Helen Glazer, Big Bird (Tree, Los Angeles)
Helen Glazer, Big Bird (Tree, Los Angeles)

Portraits of Urban Street Trees

Los Angeles

These are part of an ongoing photographic series of trees in urban environments, which relates to my ongoing search for a deeper understanding of what natural forms tell you about the particular conditions of the moment. The main body of work has been photographed on successive visits to Los Angeles of Indian laurel fig trees, a Southeast Asian species planted along neighborhood streets there and in other cities on California's Central Coast. With their smooth bark and humanoid forms, they have an animated, expressive presence. They're sturdy survivors, bearing the traces of time's passage and the indignities visited upon them, still standing. I highlight their distinctive profiles and gestures by replacing the backgrounds of my photographs in post-processing with a flat color gradient, as if the tree had posed for a studio portrait. I also capture them in three dimensions using photogrammetry.

Santa Barbara

I also have a series of photographs of the Moreton Bay Fig in Santa Barbara, California, a gigantic Australian import planted over 140 years ago, which are presented here as a separate slide show.

See images and more information about the series below.

Slide "Big Bird (Tree, Los Angeles)"
(2014/2020)
archival pigment print
36 x 31 inches
Big Bird (Tree, Los Angeles)
Slide "Overpainted Graffiti (Tree, Los Angeles)"
(2017/2020)
Overpainted Graffiti, Tree, Los Angeles
Slide "Little White Hat (Tree, Los Angeles)"
(2014/2017)
archival pigment print
18 x 10.75 inches
Little White Hat (Tree, Los Angeles) (2014) archival pigment print 24 x 14.5 inches or 40 x 24.25 inches
Slide "Aqua Splash" (2017/2020) Helen Glazer, Aqua Splash Moreton Bay Fig, Santa Barbara (Fence) Slide "Windsock Man
(Tree, Los Angeles)"
(2017/2020)
Helen Glazer, Windsock Man (Tree, Los Angeles)
Slide "Green Dot (Tree, Los Angeles)"
(2017/2018)
archival pigment print
Green Dot and a Sideways Glance (Tree, Los Angeles)
Slide "Thief" (2012/2013)
archival pigment print
12.375 x 18 inches
Thief (Tree, Los Angeles) (2013) archival pigment print, hand-colored with pastel pencils 12 x 17.25 inches
Slide "Tree Facing LAPD
Central Booking)"
(2014/2017)
You Have the Right to Remain Silent (Tree, Los Angeles) (2014) archival pigment print 18.75 x 17.5 inches or 40 x 37.5 inches
Slide "Another Helen Was Here"
(2017/2019)
Helen Was Here (2017/2019) archival pigment print, 18 x 12.5 or 24 x 16 inches
Slide "Little Burls" (2018/2020) Little Burls (Tree, Los Angeles) Slide "He Responds to His Name" (2017/2019) He Responds to His Name (2017/2019) archival pigment print Slide Detail of "He Responds to His Name" (2017/2019)
(full image in previous slide)
Detail of He Responds to His Name (2017/2019)
Slide "Dangling Cable" (2017/2019) Dangling Cable (2017/2019) archival pigment print, 18 x 12 or 24 x 16 inches Slide "Asphalt Eater 2" (2017/2020) Asphalt Eater 2 Slide "Etant Donnés" (2012/2013)
archival pigment print,
hand-colored with pastel pencils
16.5 x 24 inches
Etant Donnés (Tree, Los Angeles) (2014) archival pigment print, hand-colored with pastel pencils 24 x 16.5 inches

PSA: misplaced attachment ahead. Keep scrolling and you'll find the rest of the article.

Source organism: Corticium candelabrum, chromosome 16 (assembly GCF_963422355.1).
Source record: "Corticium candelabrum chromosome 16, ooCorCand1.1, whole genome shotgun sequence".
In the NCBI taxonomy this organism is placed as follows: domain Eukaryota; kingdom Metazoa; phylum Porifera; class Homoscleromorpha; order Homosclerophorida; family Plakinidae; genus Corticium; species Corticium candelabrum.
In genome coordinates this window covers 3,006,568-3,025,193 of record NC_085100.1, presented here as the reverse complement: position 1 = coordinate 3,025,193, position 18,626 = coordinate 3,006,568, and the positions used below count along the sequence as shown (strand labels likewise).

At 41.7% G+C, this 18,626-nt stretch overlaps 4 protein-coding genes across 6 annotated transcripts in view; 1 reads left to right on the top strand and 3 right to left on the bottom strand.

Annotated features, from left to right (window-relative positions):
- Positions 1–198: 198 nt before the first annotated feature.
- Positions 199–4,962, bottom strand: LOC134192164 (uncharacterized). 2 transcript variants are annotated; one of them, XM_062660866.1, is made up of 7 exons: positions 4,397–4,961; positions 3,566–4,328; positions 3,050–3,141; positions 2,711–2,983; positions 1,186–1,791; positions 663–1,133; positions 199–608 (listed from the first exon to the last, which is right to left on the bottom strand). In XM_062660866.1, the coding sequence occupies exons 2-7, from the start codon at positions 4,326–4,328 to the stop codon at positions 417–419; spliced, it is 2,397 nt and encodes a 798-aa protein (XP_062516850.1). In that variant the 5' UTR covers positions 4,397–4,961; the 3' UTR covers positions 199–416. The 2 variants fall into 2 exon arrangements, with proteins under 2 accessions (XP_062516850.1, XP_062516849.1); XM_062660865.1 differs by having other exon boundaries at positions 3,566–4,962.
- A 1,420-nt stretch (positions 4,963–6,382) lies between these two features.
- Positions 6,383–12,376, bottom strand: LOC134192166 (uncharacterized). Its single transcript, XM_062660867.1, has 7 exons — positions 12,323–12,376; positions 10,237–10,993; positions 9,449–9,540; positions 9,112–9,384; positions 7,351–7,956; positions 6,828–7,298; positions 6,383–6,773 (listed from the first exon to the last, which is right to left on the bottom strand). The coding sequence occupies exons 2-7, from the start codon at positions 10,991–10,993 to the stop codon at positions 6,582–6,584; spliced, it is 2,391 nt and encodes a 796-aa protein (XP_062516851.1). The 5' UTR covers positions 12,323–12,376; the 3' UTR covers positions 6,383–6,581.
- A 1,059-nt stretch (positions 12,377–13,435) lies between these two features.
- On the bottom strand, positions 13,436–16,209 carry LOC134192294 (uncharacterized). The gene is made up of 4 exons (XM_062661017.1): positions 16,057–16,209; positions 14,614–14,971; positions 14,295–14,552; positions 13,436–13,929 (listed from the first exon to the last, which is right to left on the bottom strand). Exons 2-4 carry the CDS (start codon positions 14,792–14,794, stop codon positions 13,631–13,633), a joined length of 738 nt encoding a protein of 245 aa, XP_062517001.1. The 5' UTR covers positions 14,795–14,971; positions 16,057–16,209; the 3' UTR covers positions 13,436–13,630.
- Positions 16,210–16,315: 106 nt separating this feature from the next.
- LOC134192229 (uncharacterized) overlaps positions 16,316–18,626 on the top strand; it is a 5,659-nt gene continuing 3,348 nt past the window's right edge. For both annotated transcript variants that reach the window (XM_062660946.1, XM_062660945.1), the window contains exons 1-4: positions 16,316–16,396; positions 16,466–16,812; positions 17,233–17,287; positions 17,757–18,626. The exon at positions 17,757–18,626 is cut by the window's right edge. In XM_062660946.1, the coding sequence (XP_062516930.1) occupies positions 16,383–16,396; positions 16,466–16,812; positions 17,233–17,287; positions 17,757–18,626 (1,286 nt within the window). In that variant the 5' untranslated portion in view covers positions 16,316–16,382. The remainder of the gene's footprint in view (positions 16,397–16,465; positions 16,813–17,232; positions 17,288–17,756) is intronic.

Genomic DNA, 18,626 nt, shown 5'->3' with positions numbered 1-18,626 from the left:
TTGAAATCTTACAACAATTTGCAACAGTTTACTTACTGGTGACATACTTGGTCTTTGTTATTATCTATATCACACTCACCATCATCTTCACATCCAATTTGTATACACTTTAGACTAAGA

Slide "Red Curb" (2012/2020) Red Curb Slide "Elephant" (2017/2019) Elephant Slide "Equation" (2017/2018) Equation (Tree, Los Angeles) Slide Little White Hat (Tree, Los Angeles) (2014) archival pigment print 24 x 14.5 inches or 40 x 24.25 inches "Totem (Indian Laurel Fig Tree, Los Angeles) (2018)
acrylic on 3D-printed PLA plastic
derived from photogrammetry 3D scan
8 x 6 x 6 inches, ed. 1/3
Private Collection, Lincoln, NE
Totem Sculpture, four views Helen Glazer, Totem

Background: I first noticed rows of strangely humanoid Indian laurel fig trees along a busy Los Angeles thoroughfare, after family members moved there in 2012. On subsequent visits, I realized they are widely planted. From Little Tokyo to Beverly Hills, they endure similar treatment: bearing the scars of interaction with humans — staples, nails, street lamps, bits of torn posters. For decades they have also provided a seemingly irresistible surface for graffiti carvers. They frequently push back forcefully against the concrete and asphalt that contains them, cantilevering sidewalk slabs and curling their roots over curbs. Eventually I discovered that they are Ficus microcarpa 'Nitida,' a non-native Southeast Asian shade variety frequently used as a street tree in Southern California. My research turned up a government report that indicated that this species comprises 5% of the trees in LA. I have photographed them repeatedly and my series has gradually grown to encompass neighborhoods all over the city.

My underlying motivation is to find beauty in an unexpected place, complexity and layers of experience in something we think we already know, underlying relationships in what at first glance seems random, and experiences that cannot be fully described verbally. I search for a deeper understanding of what natural forms tell you about the particular conditions of the moment, and in the case of the Indian laurel figs, the story is one of interaction with human beings in a non-native urban environment.

I have also turned one of my photo sets from Los Angeles into a 3D file using photogrammetry, and produced it as a sculpture. Occasionally I photograph trees in other cities as well, including a series focusing on one of the largest trees in California, the Moreton Bay Fig.

Image Notes: Dates given as (year photographed/year edited and completed). Sizes are given for ones that have been printed, but all are available in the 12 x 18, 16 x 24, or larger sizes, in editions of 10.